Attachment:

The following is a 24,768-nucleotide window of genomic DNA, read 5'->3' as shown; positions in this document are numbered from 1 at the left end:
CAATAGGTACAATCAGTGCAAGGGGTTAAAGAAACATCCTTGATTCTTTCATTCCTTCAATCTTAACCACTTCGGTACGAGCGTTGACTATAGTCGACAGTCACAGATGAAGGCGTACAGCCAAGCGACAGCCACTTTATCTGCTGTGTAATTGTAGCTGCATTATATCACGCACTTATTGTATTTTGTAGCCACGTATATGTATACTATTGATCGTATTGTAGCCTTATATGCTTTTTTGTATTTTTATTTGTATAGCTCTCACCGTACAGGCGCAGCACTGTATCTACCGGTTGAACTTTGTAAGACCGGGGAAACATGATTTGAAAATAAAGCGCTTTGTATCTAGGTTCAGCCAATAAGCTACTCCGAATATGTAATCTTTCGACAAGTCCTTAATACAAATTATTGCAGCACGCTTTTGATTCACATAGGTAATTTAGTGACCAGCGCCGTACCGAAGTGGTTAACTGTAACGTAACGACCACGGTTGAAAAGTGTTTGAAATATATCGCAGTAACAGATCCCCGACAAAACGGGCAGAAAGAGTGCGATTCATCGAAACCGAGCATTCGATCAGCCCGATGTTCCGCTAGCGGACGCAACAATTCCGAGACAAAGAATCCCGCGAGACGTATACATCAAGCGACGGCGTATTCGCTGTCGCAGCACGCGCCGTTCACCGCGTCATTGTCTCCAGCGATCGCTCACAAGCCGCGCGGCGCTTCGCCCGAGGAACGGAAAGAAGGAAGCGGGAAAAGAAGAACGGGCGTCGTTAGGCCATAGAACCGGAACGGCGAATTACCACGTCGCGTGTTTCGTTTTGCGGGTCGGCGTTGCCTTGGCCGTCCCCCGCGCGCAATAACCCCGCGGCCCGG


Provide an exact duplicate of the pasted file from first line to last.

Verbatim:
The following is a 24,768-nucleotide window of genomic DNA, read 5'->3' as shown; positions in this document are numbered from 1 at the left end:
CAATAGGTACAATCAGTGCAAGGGGTTAAAGAAACATCCTTGATTCTTTCATTCCTTCAATCTTAACCACTTCGGTACGAGCGTTGACTATAGTCGACAGTCACAGATGAAGGCGTACAGCCAAGCGACAGCCACTTTATCTGCTGTGTAATTGTAGCTGCATTATATCACGCACTTATTGTATTTTGTAGCCACGTATATGTATACTATTGATCGTATTGTAGCCTTATATGCTTTTTTGTATTTTTATTTGTATAGCTCTCACCGTACAGGCGCAGCACTGTATCTACCGGTTGAACTTTGTAAGACCGGGGAAACATGATTTGAAAATAAAGCGCTTTGTATCTAGGTTCAGCCAATAAGCTACTCCGAATATGTAATCTTTCGACAAGTCCTTAATACAAATTATTGCAGCACGCTTTTGATTCACATAGGTAATTTAGTGACCAGCGCCGTACCGAAGTGGTTAACTGTAACGTAACGACCACGGTTGAAAAGTGTTTGAAATATATCGCAGTAACAGATCCCCGACAAAACGGGCAGAAAGAGTGCGATTCATCGAAACCGAGCATTCGATCAGCCCGATGTTCCGCTAGCGGACGCAACAATTCCGAGACAAAGAATCCCGCGAGACGTATACATCAAGCGACGGCGTATTCGCTGTCGCAGCACGCGCCGTTCACCGCGTCATTGTCTCCAGCGATCGCTCACAAGCCGCGCGGCGCTTCGCCCGAGGAACGGAAAGAAGGAAGCGGGAAAAGAAGAACGGGCGTCGTTAGGCCATAGAACCGGAACGGCGAATTACCACGTCGCGTGTTTCGTTTTGCGGGTCGGCGTTGCCTTGGCCGTCCCCCGCGCGCAATAACCCCGCGGCCCGG